Saudi Arabia Plans New National Airline as It Diversifies From Oil
Saudi Arabia’s Crown Prince Mohammed bin Salman announced plans on Tuesday to launch a second national airline as part of a broader strategy to turn the kingdom into a global logistics hub as it seeks to diversify from oil.
The creation of another flag carrier would catapult Saudi Arabia into the 5th rank globally in terms of air transit traffic, official state media reported, without giving details on when and how the airline would be created.
Prince Mohammad has been spearheading a push for Saudi Arabia, the biggest Arab economy and the largest country in the Gulf geographically, to boost non-oil revenues to about $12 billion by 2030.
Making the kingdom a global logistics hub, which includes the development of ports, rail and road networks, would increase the transport and logistics sector’s contribution to gross domestic product to 10% from 6%, state news agency SPA said.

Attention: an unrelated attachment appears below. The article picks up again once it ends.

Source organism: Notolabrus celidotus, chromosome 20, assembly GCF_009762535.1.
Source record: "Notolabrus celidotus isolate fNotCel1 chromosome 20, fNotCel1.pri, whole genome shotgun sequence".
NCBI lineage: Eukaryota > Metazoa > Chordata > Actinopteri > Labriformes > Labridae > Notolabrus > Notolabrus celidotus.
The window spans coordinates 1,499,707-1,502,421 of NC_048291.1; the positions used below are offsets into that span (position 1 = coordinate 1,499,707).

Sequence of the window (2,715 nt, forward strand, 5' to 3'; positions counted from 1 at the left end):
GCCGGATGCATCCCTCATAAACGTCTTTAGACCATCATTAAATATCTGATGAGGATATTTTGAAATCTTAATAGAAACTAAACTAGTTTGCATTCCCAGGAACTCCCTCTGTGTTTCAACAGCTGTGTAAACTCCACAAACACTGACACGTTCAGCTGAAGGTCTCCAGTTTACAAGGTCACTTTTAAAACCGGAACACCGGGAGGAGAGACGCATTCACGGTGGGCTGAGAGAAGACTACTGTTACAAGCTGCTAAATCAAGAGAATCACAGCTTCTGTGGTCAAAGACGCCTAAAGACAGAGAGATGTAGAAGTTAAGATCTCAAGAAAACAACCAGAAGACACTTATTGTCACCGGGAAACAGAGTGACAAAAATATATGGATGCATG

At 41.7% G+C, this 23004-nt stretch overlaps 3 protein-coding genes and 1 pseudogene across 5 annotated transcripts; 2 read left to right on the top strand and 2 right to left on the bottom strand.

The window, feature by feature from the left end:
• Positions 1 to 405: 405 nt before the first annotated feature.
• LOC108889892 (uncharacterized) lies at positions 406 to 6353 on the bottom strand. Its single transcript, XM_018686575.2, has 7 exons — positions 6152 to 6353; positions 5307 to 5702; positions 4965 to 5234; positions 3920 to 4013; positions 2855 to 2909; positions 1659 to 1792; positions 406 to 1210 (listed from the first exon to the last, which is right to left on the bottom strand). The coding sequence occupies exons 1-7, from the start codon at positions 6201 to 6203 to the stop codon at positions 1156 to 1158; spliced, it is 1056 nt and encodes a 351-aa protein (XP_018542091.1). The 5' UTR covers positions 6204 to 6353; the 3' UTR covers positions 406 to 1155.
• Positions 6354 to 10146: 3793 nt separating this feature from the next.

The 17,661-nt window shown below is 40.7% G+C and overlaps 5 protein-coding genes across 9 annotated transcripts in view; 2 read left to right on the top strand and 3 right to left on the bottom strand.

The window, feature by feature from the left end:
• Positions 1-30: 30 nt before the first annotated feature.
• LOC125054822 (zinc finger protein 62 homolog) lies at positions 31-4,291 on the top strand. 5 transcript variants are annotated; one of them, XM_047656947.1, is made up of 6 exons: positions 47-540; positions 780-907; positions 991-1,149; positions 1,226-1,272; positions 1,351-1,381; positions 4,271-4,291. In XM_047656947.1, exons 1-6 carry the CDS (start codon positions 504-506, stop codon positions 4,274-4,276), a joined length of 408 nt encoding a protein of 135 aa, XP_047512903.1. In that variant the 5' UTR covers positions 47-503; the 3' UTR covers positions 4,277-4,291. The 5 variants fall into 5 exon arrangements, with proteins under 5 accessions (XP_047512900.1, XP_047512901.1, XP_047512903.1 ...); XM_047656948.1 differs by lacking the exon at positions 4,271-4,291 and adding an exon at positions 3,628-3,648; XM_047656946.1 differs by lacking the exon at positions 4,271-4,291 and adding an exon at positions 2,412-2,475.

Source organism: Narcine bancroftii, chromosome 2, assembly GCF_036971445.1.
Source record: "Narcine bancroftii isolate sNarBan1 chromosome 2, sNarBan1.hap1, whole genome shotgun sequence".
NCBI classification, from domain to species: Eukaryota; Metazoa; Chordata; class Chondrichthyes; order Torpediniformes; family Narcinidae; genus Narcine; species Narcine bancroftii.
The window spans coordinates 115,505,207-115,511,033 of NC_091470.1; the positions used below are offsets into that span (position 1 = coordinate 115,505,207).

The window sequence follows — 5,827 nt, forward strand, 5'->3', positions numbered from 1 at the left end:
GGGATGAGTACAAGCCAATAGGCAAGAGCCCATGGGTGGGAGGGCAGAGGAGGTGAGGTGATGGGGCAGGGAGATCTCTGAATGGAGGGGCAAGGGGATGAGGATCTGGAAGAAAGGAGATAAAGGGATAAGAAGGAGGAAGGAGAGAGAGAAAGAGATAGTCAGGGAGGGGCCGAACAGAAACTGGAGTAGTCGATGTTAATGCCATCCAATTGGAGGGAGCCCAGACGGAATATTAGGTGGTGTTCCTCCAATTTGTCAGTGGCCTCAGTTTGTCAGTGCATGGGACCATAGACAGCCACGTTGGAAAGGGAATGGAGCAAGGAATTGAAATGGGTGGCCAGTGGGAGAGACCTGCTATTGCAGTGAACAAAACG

“The comprehensive strategy aims to position Saudi Arabia as a global logistics hub connecting the three continents,” Prince Mohammed was quoted as saying in the SPA report.
“This will help other sectors like tourism, haj and umrah to achieve their national targets.”
The addition of another airline would increase the number of international destinations from Saudi Arabia to more than 250 and double air cargo capacity to more than 4.5 million tonnes, the SPA report said.
With current flag bearer Saudi Arabian Airlines (Saudia), the kingdom has one of the smallest airline networks in the region relative to its size. Saudia has struggled with losses for years and like global peers, has been hit hard by the coronavirus pandemic.
Local media reported earlier this year that the kingdom’s sovereign wealth fund, the Public Investment Fund, (PIF), planned to build a new airport in Riyadh as part of the new airline launch, without giving further details.
The fund is the main vehicle for boosting Saudi Arabian investments at home and abroad as the young prince, known in the West as MbS, seeks to diversify the kingdom’s oil-heavy economy through his Vision 2030 strategy.